But the point is, the team just kept on going.  Paid no attention to the naysayers and focused on the game, meanwhile getting better and better as they went. 

And that, my friends, is inspiring.

What inspired you this week?

WTD: Win The Day

After a very long and torturous journey involving a four-hour drive and then an endless plane ride (but at least I didn't get stuck overnight in Houston) I made it home at 11 PM Friday night, which was 2 AM in the time zone I left that morning.


Fortunately, this was just in time to watch the Ducks football game on Saturday night at my sister's home theater set-up.  They won, going to a 4-0 record befitting their #5 national ranking, despite the fact that my Lucky Duck shirt was in a box on its way home from Gatlinburg.  The Lucky Duck shirt is an old faded shirt my daughter gave me to wear to a game last year and ever since the Ducks won that game it is a requirement that I wear it.  If they are behind and I put it on, they start winning.  It is quite glorious to have so much power over a football team and some day I know I will earn the thanks I deserve.  However, even I will admit that I made a grievous error in sending the Duck shirt home in the box that won't arrive until this Wednesday.  I made up for it by buying a brand new shirt and that seemed to do the trick.

Something I learned about the Ducks coach, Chip Kelly, resonated with me, and of course, writing.  Chip's slogan is WTD, or Win the Day.  His philosophy is to focus only on the game ahead of him, nothing else.  Not the game coming up next week, or winning the Pac-10 conference, or going to the Rose Bowl.  Just the current game. WTD.  Worry about the game in front of you and winning it.

It is good to apply that kind of focus to your writing, too.  Think about what you've decided to work on that moment, think about putting words on the page, nothing more.  Don't think about how it compares to what you wrote yesterday, or how you should really be doing laundry.  Refuse to ponder the odds of getting published.  And whatever you do, don't traipse over to Facebook, Twitter, or your email inboxes to see what is up.  WTWD.  Win the Writing Day.  Which you do by focusing on putting one word after another.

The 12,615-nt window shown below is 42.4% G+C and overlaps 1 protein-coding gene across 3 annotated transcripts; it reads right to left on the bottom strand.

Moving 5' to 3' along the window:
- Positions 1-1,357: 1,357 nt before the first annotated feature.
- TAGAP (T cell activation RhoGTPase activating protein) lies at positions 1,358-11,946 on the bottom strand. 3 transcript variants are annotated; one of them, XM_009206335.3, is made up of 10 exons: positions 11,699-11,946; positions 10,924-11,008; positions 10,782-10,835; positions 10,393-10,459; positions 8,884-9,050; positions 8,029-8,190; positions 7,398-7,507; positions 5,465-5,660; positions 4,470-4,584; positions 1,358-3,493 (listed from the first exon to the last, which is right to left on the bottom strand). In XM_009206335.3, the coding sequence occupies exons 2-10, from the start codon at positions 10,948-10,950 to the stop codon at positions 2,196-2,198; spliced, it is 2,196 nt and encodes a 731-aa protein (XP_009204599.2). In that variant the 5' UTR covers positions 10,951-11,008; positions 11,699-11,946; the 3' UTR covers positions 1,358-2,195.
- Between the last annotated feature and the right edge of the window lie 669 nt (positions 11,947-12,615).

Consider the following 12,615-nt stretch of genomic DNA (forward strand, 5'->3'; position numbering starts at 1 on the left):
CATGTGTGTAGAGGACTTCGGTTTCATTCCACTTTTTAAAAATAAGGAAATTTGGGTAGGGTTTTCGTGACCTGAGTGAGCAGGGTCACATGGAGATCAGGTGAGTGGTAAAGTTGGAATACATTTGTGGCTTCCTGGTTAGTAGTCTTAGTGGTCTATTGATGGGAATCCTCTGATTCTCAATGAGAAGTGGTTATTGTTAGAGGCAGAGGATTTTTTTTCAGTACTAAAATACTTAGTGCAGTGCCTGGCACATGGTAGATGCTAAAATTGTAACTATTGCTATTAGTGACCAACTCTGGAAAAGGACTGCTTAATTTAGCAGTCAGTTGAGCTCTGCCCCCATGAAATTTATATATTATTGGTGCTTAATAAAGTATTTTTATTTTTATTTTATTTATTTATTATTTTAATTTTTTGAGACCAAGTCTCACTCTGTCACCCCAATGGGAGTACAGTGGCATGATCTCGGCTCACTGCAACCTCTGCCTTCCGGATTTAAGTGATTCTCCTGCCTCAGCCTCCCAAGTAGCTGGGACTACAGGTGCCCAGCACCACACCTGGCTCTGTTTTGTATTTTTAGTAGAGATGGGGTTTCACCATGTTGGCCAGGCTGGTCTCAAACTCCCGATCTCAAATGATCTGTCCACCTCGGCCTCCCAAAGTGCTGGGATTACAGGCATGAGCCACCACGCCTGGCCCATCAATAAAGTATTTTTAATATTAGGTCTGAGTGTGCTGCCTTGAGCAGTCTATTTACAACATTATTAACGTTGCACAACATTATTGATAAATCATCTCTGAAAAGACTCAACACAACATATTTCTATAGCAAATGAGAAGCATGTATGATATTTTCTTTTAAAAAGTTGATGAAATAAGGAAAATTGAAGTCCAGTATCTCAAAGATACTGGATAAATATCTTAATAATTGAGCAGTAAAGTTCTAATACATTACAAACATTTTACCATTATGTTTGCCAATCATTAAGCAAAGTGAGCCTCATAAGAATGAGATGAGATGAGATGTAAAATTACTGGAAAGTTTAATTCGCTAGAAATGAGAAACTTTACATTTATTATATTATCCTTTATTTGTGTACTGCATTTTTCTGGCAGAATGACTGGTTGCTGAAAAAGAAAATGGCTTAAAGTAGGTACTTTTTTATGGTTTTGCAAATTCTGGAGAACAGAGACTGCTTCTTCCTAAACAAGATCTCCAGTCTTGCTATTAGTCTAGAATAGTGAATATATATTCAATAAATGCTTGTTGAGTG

Image of the Oregon Duck by d70focus, from Everystockphoto.

Trust Versus Foolishness


Two experiences with the GPS system in my rental car:

1. I'm driving to Nashville on Friday night to pick up a friend at her condo and go to dinner.  Gertie, which is what I've named my GPS, tells me to take a freeway route that does not look at all familiar to me.  But, I figure, it is important to trust Gertie.  After all, she has the satellite hook-up, not me, right?  And it is good to trust in general. So I take a deep breath, follow her instructions and arrive at my friend's front door easily and quickly.  Gertie success.

2. The next night, I'm going to a different friend's condo, also in Nashville.  I give Gertie the address, and off we go.  Again she tells me to take an odd exit.  But, based on my experience of the previous evening, I decide to follow it.  After about 10 minutes, it occurs to me that I am lost.  Well, not lost exactly, but way far away from where I was supposed to be.  And so late for drinks with my friend that we had to cancel.  All was not lost, however, as I drove straight to the bar at J. Alexander's to watch the mighty Oregon Ducks stomp University of Tennessee, even though I actually had to resort to texted updates from my son, seeing as how LSU fans had taken over the bar to watch the LSU-Vanderbilt game.  Why, when the game itself was being played in a stadium not 100 feet away, was beyond me.  Despite all this, we must rack this up as a Gertie fail.

So, the question is, to trust or rely on one's own experience?  In the past, I've hated using GPS systems because I have felt better about relying on my own knowledge.  (And, one might say, because I have a control-freak streak.)  But this time I'm going to so many different places on my own I've decided to indulge in a bit of trust.  With decidedly mixed results, no? When does blindly relying on the GPS system become foolishness?

When do you trust and when does knowledge override that trust?  I don't have the answer.  I'm not even sure how it relates to writing to be honest.  But I can't wait to see what you guys think.

Photo by dirkjan72 from Flickr, via Everystockphoto.